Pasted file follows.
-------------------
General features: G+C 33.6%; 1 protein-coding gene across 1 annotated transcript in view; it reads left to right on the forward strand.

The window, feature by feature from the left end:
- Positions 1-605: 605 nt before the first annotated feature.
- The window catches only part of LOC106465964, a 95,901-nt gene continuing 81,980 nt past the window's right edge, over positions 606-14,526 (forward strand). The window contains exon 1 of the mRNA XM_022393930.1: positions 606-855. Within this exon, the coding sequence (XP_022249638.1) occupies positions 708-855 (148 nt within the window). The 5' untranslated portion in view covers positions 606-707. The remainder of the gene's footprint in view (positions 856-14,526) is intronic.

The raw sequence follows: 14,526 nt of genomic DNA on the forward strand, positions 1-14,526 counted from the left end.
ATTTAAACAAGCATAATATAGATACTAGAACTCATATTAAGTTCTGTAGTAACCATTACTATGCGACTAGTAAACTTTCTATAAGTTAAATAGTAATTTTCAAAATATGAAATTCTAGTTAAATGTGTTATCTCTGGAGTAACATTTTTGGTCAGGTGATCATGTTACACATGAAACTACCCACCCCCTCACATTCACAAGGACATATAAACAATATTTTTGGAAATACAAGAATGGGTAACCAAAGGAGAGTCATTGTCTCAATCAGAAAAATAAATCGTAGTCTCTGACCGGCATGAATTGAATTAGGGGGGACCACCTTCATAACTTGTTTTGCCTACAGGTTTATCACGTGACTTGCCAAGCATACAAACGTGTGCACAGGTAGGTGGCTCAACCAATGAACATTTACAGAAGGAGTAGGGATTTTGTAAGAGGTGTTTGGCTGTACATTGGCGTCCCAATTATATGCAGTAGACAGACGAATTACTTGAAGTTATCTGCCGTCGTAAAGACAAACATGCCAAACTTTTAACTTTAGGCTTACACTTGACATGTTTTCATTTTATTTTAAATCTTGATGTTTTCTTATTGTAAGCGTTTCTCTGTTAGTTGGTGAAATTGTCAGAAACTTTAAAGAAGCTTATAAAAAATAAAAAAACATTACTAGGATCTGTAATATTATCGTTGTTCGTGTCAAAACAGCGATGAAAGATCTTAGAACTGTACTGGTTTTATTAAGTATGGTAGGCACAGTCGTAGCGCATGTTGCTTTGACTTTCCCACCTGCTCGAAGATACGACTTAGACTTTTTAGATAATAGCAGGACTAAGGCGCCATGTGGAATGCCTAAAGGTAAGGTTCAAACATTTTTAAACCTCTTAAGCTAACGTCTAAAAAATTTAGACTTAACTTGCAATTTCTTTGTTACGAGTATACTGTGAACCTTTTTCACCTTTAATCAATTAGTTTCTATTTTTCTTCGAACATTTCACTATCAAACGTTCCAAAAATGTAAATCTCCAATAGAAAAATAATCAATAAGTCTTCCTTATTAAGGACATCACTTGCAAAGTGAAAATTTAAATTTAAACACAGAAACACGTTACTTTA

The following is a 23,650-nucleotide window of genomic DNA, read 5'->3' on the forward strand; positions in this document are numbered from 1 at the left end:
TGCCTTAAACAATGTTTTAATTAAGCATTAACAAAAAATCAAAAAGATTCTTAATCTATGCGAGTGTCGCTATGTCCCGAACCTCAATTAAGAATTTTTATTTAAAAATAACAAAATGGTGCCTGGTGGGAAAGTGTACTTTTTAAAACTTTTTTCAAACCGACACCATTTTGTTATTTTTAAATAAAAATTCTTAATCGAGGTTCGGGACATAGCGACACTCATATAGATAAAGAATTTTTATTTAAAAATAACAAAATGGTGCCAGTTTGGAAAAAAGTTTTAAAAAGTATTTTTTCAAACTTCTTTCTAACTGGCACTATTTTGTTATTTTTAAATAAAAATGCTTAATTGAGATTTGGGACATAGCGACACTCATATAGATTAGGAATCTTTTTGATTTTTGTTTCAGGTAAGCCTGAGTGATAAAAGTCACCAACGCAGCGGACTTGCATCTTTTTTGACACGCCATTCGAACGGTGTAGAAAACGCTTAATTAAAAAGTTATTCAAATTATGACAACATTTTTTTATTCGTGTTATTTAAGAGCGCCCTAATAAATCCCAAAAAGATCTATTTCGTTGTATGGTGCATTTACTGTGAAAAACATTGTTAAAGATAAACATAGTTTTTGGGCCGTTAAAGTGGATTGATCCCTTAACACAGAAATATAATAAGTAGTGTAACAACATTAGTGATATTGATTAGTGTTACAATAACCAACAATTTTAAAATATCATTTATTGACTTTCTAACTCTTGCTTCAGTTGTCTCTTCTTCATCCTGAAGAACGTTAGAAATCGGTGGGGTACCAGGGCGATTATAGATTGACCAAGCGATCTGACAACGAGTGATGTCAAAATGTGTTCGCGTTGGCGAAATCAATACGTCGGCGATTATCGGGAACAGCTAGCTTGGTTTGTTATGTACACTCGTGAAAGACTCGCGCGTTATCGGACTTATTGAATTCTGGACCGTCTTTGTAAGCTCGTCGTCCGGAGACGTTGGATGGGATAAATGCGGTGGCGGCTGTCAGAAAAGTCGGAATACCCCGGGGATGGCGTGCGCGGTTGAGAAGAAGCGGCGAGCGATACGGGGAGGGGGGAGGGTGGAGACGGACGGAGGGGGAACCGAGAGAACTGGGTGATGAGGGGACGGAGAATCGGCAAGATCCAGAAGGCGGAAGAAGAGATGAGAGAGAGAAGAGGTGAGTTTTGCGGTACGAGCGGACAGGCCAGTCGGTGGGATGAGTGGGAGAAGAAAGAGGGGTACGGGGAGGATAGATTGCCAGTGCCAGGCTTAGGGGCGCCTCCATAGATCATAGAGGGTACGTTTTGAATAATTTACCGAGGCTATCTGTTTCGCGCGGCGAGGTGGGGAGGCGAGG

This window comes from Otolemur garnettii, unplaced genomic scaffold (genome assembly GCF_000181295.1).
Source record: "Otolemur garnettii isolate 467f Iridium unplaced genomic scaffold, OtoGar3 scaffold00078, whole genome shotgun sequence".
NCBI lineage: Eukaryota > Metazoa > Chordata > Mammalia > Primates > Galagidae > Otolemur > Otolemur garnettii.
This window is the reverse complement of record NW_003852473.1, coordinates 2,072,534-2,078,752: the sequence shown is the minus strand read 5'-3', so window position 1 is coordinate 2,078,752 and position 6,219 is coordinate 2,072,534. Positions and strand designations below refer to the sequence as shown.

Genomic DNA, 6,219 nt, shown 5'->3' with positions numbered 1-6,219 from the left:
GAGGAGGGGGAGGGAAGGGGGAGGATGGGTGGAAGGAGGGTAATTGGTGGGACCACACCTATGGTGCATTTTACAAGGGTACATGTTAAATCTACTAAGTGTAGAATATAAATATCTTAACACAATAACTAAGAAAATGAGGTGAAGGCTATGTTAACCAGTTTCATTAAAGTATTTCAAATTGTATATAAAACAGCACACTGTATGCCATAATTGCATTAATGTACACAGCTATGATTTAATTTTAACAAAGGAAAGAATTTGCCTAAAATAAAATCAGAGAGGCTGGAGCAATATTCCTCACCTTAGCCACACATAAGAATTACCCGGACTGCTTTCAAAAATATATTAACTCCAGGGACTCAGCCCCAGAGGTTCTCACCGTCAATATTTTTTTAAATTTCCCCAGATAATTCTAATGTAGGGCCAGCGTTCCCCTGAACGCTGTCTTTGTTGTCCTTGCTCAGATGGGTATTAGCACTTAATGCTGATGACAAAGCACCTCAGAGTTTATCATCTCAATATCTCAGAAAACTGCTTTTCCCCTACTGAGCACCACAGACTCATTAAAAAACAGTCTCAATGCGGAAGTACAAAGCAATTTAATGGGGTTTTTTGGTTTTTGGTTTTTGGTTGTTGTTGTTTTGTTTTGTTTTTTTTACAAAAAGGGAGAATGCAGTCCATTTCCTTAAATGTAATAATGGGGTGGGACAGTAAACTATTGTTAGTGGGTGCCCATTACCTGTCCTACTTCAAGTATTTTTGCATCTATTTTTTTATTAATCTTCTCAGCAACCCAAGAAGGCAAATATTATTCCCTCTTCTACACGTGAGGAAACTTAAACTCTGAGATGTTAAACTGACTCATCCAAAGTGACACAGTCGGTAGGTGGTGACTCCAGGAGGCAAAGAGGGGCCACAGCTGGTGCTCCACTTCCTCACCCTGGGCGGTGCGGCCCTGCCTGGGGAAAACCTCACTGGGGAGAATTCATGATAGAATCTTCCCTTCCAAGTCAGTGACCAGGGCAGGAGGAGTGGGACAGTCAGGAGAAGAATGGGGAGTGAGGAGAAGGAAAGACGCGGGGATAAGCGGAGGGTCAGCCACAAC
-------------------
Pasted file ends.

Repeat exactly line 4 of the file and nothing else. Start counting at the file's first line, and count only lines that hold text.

- The window catches only part of LOC106465964, a 95,901-nt gene continuing 81,980 nt past the window's right edge, over positions 606-14,526 (forward strand). The window contains exon 1 of the mRNA XM_022393930.1: positions 606-855. Within this exon, the coding sequence (XP_022249638.1) occupies positions 708-855 (148 nt within the window). The 5' untranslated portion in view covers positions 606-707. The remainder of the gene's footprint in view (positions 856-14,526) is intronic.